Personal Injury Attorney
In the early 2010’s the taxi industry was upended when the Uber and Lyft apps became available with a simple premise. Be able to hitch a ride anywhere and for less than you would if you were to take a cab. Taking the world by storm, it not only created a brand new industry on top of an existing one, but it also forced the creation of new personal injury laws, rules, and restrictions in order to accommodate this great change in public consumerism. Now a new app is gaining popularity in the form of Swimply, a combination of “Simply and Swim” the app allows homeowners to rent out their pools to those looking for a nice summer swim, but happen to not have access to a pool of their own.
But just like with Uber and Lyft with a new sharing platform comes a change in personal injury laws except that change hasn’t happened yet, leaving home owners very vulnerable to personal injury lawsuits should any of these pool outings go awry.
At the very least, these homeowners would be subject to nearly the same rules as any other public pool. In which, first, the pool must be up to code. This way the owner can’t be held liable for any injuries that are related to the structure of the pool like a person getting injured from their foot slipping on the stairs of the pool or a person getting injured from a water jet being so strong that it breaks the skin of a child.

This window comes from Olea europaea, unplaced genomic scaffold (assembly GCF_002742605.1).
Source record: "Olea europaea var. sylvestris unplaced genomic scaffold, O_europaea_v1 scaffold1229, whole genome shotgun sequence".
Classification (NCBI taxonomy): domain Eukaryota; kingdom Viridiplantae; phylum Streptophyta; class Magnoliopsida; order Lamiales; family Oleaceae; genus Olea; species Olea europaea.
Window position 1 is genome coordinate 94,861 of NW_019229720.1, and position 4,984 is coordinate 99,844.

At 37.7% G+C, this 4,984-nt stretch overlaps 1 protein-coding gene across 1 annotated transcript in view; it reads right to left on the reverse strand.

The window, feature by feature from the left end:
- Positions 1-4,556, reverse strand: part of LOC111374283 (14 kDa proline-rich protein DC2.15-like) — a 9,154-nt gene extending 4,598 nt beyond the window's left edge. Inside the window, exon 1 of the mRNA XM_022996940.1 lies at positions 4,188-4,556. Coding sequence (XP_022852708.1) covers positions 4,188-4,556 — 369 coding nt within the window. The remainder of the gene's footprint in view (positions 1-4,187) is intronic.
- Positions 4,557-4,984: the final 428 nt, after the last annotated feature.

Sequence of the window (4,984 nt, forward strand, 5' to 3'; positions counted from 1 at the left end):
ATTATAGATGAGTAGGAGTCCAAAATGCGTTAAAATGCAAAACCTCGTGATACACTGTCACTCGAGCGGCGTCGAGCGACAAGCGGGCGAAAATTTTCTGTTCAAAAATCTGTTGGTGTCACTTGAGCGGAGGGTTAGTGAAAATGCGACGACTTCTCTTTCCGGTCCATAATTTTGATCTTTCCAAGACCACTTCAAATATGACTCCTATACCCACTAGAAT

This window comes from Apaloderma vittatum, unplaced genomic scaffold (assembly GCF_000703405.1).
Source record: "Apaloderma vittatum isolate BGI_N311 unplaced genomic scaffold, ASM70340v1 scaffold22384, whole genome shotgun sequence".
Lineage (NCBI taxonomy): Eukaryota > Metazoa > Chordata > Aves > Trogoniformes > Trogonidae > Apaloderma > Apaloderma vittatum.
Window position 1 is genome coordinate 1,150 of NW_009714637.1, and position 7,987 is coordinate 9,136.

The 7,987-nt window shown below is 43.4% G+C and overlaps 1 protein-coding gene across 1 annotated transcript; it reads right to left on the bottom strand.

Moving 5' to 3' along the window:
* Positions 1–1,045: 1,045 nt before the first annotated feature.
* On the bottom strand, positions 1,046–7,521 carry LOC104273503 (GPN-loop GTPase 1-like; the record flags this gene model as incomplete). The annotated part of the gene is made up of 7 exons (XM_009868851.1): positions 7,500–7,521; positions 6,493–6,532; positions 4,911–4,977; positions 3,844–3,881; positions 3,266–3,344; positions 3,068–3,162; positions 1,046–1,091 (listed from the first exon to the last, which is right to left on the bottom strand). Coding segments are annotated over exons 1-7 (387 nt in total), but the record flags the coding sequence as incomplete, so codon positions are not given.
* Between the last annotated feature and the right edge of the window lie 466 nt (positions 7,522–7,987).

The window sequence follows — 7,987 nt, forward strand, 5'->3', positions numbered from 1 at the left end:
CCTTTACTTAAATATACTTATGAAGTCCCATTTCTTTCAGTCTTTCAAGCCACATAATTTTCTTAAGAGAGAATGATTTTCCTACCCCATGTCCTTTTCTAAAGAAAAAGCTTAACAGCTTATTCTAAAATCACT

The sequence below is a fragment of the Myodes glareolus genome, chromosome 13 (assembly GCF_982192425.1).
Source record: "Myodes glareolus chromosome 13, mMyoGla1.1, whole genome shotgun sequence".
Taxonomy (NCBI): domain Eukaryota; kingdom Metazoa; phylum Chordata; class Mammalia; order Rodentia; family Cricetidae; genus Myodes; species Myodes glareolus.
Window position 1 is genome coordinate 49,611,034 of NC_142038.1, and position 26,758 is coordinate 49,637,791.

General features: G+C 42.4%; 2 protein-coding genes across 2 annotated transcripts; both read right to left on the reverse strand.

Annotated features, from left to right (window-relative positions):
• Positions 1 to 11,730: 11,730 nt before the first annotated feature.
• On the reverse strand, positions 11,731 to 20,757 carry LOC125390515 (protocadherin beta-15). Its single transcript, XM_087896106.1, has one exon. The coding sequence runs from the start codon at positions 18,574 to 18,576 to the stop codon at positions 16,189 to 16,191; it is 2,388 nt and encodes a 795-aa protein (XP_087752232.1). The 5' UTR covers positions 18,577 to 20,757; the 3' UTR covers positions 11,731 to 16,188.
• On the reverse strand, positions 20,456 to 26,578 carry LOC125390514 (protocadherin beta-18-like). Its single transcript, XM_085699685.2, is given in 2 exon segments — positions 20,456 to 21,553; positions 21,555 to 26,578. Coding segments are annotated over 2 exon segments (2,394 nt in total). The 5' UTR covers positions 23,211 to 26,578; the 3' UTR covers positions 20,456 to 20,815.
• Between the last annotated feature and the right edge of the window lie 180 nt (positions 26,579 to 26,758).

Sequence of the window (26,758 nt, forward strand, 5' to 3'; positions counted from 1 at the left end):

Also, the owner owes all those individuals on their property a duty of care meaning that all hazards around the pool must be cleared as well. When your own kid trips and falls at his own house, there’s obviously no need for a personal injury lawyer. But if someone else’s children trip and fall in an area that happens to be messy near the pool, that’s a different story since you could be held liable for not clearing the area of all hazards.
Now just like Uber and Lyft, Swimply comes with a million dollars in coverage should something happen. But it’s been advised that one should check their home insurance policy either way since some policies have clauses stating that they can’t rent out their pool, so this would leave them vulnerable nonetheless if they happen to wind up being sued for an injury.